He didn't even bother to eat or drink, as usually he died before he felt hunger or thirst. The longer it went on, the longer it took for him to revive each time. Also, the more painful it became. Still, he longed for those short periods of blackness, as they were the only times he did not have to think. There was no brooding then; there was peace and quiet in the darkness. These short bits of relief were all that kept him sane. Whenever he awoke anew, for a few seconds he hoped that he had just been dreaming and that he was at home again, with Ianto and the rest of the Torchwood team, fighting Weevils and Blowfish and not caring what the next day might bring.
But he never was, and slowly the memory of them faded, like it had with all the people he had met and loved and lost in his life before. It was a never-ending circle which he was not able to break or escape.
Yesterday, when he had held Oliver captive in his cellar, trying to convince him to join the battle for the greater good, he couldn't help admiring the scars on Oliver's upper body. Thinking about them now, he realizes how much he envies them. They are reminders of all the things Oliver has endured and done in his life; each scar could probably tell a whole story of its own.
Malcolm himself has nothing to show for his struggles. Whenever he dies and comes back to life, his body goes back to its default - the way it had been before his first death by that Dalek on Satellite 5. Of course, he has some minor scratches from his life as a Time Agent, including one he always has wondered about – several small dots in a half circle on his thigh, looking like an animal bite in fact. He must have obtained it in the two years that later got deleted from his memory. But they all are so old and almost faded now. He longs to add a few new ones to the collection.
Why go through all that trouble with battle and war if you have nothing to brag about later to your grandchildren?
Malcolm suddenly stands very still and stares into space, having completely forgotten where he is and what he is doing for the moment. That last thought had come out of the blue and pierced his heart in such a physical way that at first he thinks he is having a heart attack.
Grandchildren. He had killed his grandson Steven while trying to save the rest of the children of the Earth, and now he had killed Tommy and therefore any chance to become a granddad again.
He always has the best intentions and the worst outcome.
He grabs the picture frame that holds a picture of Rebecca, Tommy and himself, all three smiling into the camera. He remembers the day it was taken – they had celebrated Tommy having been selected for the baseball team at his elementary school. His son had been so happy and proud that day after the trainer had said that he was the fastest runner on the team.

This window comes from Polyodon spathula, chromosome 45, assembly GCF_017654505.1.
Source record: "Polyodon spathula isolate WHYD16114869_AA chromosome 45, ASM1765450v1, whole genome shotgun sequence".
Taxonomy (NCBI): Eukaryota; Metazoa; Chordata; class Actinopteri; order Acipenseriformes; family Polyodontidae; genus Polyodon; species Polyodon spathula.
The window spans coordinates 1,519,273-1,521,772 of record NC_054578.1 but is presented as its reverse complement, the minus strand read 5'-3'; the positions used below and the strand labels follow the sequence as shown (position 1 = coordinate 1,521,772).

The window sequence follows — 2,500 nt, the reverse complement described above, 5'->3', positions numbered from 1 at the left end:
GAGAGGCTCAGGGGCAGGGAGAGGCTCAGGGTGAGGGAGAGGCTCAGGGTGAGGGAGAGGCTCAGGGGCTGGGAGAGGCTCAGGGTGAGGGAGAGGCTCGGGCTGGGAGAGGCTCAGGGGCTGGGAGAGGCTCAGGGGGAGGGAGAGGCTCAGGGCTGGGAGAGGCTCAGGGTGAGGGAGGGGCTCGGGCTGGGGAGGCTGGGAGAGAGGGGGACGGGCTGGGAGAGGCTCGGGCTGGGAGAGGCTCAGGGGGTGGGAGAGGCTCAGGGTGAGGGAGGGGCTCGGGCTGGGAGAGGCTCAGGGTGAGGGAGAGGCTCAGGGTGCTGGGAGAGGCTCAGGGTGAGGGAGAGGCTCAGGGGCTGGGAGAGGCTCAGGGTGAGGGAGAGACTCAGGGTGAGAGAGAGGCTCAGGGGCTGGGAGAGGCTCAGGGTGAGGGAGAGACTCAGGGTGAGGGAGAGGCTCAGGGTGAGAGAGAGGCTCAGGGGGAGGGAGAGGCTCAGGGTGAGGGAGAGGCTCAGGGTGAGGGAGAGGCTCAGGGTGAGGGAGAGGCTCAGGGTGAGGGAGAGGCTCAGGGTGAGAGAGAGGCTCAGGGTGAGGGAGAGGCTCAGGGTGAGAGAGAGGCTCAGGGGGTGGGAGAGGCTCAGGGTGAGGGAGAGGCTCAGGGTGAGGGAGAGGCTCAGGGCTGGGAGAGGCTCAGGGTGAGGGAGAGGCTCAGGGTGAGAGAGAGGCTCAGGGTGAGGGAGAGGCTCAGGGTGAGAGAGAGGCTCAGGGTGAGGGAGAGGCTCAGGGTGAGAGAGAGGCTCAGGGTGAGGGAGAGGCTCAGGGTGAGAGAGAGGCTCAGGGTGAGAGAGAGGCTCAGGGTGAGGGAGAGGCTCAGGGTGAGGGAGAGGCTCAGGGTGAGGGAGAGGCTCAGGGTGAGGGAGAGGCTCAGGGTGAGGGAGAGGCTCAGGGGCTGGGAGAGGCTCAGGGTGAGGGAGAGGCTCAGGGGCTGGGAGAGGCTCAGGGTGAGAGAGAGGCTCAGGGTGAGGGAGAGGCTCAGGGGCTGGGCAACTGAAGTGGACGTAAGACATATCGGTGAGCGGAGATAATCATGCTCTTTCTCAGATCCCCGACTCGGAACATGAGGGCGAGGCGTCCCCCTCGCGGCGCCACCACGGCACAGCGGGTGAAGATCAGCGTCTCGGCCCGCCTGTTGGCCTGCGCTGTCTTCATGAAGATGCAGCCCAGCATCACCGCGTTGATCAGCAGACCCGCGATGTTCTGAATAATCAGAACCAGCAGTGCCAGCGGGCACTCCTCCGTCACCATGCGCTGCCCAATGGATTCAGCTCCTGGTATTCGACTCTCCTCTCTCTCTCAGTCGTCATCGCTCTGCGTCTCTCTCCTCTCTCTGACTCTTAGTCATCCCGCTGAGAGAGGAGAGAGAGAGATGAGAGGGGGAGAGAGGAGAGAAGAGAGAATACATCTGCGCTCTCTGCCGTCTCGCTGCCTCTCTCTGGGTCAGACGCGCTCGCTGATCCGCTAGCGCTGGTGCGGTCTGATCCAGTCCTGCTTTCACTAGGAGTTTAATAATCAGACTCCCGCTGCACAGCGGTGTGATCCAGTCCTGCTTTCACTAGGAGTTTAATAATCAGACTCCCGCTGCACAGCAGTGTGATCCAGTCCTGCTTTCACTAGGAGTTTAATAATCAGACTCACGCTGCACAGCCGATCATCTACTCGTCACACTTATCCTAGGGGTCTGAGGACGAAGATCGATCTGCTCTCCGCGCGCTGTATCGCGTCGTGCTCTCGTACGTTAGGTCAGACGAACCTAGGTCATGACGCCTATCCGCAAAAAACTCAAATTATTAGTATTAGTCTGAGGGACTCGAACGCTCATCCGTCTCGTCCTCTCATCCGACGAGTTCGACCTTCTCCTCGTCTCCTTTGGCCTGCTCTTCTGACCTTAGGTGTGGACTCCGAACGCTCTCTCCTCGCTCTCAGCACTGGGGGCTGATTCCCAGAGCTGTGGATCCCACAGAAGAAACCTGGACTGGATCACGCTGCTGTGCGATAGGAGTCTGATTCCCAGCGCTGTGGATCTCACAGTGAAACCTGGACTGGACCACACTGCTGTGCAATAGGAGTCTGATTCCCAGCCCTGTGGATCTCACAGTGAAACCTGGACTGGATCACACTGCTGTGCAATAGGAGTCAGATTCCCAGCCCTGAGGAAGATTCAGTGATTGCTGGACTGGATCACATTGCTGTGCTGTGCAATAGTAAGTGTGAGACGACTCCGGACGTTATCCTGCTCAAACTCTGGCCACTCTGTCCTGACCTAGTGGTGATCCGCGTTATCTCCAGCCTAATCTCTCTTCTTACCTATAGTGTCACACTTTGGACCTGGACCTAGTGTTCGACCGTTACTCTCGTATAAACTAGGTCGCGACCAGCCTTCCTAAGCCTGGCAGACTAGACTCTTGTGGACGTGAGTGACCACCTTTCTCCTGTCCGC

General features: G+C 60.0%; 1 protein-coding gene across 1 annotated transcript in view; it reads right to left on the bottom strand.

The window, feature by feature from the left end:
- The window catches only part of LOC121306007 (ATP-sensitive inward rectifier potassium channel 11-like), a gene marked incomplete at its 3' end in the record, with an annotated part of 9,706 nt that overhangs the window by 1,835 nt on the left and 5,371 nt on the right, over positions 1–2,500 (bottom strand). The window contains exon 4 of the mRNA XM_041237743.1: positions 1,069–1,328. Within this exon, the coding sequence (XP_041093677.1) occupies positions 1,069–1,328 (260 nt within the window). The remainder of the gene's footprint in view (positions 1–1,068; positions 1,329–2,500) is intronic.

While staring at the picture, another memory of another baseball game many years later arises. One Malcolm had failed to attend.
The phone rang. Malcolm gingerly picked it up. The caller ID told him it was Tommy, but he had known that even before looking at it. He had expected that call. In fact, he should have been the one calling Tommy, and all afternoon long he had tried to think of the right thing to say. What did someone say to his son after breaking a promise like this?
"Where have you been, Dad?" Tommy's voice sounded a little slurred, as if he were drunk. Malcolm heard the voices of others in the background. A party, then. That meant they had won. That also meant he would have to have the conversation about fake ID cards and alcohol and responsibility again. But not now. Now was not the right time.
"I'm sorry, Tommy, it was not possible for me to come." Because last night the Dark Archer had almost been caught by the police and his only way out had been jumping from the third floor through a window. "Because something happened at the company and it was important that we act immediately." It was important that nobody saw his face, which had many little cuts from all those sharp pieces of broken glass. "Also, I think I'm getting the flu and I didn't want you to catch it too." Also, he had some broken ribs which made it quite difficult to talk normally without gasps. Not to mention the broken leg which made it impossible to drive. His body had failed him, not healing in time to make the travel to Tommy's college.
He should have never gone out last night, and he regretted it deeply. But there was nothing he could do about it now.
"I'm really sorry I couldn't be there."
"You knew how important that game was for us. You promised, Dad. You couldn't leave your company for one lousy day?"
His accusations hurt Malcolm more than he wanted to admit. If only he could tell his son the truth, things would be so much easier between the two of them. But it was too early yet. He had to wait for the right time. Tommy needed to be ready before he was let in on his big secret. Malcolm had to be patient. He had learned to be patient, he could do it.
"Did you win?" he asked, trying to steer the conversation into a lighter direction.
"Thought you would never ask. Of course we did. I hit a home run. Mr. Queen filmed it. In case you want the video."
Malcolm had to close his eyes. Of course, Robert would have been there as well. He never failed to attend his son's activities. Even though Oliver never stuck with anything for long. Robert and Oliver were always there to support Tommy as well. He could hear that Tommy wished his Dad was a little bit like Mr. Queen. He had wanted to avoid one minefield and had stepped right into the next. Great.
He gripped the phone harder than was necessary, his knuckles standing out white. His voice betrayed nothing though when he answered, "That would be great, thanks. I'll try to be there next time, okay?"
"Yeah, whatever. I don't care." And with that the line was dead.
Malcolm stared for a long time at the phone in his hand, before slowly laying it at the table in front of him.
Continue reading in chapter 2/5